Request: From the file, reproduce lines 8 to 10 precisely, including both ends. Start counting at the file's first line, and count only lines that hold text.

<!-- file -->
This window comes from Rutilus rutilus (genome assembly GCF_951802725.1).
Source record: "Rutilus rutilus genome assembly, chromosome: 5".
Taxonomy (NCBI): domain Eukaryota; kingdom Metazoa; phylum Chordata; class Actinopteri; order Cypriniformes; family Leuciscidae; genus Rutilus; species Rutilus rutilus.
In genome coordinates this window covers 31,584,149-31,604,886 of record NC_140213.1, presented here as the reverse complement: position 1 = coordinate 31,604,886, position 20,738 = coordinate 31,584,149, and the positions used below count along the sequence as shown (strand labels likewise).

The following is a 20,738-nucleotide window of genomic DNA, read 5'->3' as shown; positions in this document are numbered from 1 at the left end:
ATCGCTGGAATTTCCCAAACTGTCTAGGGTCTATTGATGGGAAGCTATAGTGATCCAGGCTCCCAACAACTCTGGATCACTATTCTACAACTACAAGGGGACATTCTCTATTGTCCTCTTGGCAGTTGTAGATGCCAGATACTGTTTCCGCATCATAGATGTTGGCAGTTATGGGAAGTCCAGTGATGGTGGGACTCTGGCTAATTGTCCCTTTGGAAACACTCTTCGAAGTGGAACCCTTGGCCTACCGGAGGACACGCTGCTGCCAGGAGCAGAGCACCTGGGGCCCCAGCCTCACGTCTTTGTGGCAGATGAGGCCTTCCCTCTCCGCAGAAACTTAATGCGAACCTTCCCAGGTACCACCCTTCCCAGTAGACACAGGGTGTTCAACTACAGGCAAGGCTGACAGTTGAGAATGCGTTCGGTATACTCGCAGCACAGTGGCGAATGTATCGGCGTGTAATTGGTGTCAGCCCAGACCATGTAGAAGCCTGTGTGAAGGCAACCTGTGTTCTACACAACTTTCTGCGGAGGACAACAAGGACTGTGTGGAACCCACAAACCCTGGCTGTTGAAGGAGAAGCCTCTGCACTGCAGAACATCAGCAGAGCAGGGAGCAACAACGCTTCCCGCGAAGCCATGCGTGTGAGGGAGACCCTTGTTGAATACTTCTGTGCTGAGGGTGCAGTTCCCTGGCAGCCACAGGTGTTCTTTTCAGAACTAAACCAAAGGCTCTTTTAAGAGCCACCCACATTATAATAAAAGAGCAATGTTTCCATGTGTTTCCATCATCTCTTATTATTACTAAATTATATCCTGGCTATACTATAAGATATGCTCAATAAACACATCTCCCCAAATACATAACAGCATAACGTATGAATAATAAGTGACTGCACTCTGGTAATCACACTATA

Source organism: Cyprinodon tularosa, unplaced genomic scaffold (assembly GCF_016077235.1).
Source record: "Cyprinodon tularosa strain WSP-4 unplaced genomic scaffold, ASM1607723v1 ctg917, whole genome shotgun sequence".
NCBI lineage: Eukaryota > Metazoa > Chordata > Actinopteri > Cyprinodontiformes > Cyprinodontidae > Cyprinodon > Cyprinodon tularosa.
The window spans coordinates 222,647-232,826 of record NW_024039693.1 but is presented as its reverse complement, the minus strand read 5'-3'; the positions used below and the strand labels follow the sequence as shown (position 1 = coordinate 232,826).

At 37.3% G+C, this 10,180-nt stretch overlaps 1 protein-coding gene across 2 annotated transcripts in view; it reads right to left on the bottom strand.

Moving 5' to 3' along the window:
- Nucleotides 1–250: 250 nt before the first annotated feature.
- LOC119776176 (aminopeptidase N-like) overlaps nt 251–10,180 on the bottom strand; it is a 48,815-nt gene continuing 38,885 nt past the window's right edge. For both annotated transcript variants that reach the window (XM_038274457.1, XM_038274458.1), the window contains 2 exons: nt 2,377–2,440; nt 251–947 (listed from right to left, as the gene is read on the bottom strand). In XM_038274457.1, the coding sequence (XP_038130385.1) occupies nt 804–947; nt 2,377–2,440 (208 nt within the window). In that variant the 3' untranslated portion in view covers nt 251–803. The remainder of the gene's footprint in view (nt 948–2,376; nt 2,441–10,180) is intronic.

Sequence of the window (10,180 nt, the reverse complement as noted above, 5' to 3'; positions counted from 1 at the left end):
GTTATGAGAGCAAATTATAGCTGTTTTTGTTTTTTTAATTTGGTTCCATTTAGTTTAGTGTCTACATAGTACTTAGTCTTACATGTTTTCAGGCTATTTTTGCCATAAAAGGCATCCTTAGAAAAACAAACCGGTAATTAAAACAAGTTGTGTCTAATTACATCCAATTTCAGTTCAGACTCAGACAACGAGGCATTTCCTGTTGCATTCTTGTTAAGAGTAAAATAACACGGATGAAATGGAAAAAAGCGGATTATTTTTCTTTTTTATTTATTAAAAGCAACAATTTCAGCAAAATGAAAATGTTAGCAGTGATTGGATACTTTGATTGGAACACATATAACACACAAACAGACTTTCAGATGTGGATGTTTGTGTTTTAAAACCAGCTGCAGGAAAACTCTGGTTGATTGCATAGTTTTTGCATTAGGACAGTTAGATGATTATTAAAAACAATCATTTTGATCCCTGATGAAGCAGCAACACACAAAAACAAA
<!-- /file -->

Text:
Source record: "Cyprinodon tularosa strain WSP-4 unplaced genomic scaffold, ASM1607723v1 ctg917, whole genome shotgun sequence".
NCBI lineage: Eukaryota > Metazoa > Chordata > Actinopteri > Cyprinodontiformes > Cyprinodontidae > Cyprinodon > Cyprinodon tularosa.
The window spans coordinates 222,647-232,826 of record NW_024039693.1 but is presented as its reverse complement, the minus strand read 5'-3'; the positions used below and the strand labels follow the sequence as shown (position 1 = coordinate 232,826).